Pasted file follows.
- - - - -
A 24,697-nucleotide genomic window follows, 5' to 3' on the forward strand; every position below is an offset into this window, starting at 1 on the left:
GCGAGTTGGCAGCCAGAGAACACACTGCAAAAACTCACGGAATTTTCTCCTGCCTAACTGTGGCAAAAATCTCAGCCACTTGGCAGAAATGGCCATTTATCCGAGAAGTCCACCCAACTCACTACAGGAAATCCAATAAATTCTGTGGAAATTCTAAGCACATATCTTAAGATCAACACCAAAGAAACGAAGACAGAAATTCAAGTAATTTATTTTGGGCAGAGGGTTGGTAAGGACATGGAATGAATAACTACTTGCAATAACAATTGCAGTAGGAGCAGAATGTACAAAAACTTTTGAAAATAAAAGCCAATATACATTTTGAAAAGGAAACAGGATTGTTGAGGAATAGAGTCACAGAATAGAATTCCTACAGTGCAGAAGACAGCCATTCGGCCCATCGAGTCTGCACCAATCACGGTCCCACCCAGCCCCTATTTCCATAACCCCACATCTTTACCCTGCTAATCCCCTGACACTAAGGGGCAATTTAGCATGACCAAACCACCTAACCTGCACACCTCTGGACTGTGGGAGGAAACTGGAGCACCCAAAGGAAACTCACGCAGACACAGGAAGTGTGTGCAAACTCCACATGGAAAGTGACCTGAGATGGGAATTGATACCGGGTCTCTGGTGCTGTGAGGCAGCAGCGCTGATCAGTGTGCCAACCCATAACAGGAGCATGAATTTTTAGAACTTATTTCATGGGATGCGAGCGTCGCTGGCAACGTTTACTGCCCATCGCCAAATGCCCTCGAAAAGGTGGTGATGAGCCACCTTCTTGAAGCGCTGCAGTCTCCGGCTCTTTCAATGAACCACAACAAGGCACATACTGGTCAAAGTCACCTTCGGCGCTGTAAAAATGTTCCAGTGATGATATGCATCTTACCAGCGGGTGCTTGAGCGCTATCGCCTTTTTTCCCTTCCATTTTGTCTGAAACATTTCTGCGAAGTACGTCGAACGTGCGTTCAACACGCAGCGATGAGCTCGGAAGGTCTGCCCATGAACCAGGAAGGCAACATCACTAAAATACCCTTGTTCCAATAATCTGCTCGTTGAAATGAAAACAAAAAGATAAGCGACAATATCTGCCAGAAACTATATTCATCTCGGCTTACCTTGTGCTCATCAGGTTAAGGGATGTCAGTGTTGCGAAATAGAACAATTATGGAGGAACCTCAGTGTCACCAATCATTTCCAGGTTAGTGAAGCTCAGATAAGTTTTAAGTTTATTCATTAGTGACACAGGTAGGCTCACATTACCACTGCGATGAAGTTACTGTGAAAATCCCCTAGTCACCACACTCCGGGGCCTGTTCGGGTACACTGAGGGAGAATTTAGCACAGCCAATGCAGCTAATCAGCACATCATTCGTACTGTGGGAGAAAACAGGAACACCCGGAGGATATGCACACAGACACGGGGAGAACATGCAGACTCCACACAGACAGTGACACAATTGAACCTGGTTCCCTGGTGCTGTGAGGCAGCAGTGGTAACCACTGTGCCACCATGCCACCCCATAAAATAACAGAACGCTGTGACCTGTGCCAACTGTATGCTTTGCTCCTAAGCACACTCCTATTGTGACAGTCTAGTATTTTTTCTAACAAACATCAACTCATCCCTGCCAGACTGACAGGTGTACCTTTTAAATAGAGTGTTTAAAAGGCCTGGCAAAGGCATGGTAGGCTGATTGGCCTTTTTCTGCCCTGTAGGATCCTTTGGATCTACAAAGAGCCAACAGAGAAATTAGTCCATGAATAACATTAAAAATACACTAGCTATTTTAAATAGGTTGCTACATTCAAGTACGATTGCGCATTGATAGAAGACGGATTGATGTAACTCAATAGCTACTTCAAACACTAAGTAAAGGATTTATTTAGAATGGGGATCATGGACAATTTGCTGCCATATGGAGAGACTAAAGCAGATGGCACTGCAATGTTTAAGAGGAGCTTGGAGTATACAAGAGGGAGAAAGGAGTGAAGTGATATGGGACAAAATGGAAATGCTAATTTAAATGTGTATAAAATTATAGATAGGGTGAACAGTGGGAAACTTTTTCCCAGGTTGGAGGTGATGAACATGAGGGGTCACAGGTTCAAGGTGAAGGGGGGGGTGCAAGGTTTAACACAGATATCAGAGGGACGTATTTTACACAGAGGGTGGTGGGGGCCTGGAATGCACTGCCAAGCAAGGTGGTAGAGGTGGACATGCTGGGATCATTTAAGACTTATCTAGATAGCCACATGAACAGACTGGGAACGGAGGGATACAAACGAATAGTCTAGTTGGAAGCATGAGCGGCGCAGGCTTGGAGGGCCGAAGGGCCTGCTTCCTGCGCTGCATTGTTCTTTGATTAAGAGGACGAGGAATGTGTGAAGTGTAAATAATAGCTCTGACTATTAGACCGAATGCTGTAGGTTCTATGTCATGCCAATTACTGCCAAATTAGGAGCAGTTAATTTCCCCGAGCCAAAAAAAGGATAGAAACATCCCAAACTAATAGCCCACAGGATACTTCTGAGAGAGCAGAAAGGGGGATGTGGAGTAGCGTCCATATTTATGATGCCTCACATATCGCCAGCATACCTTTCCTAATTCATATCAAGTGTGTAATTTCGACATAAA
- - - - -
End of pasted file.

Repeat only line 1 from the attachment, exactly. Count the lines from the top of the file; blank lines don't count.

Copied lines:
A 24,697-nucleotide genomic window follows, 5' to 3' on the forward strand; every position below is an offset into this window, starting at 1 on the left: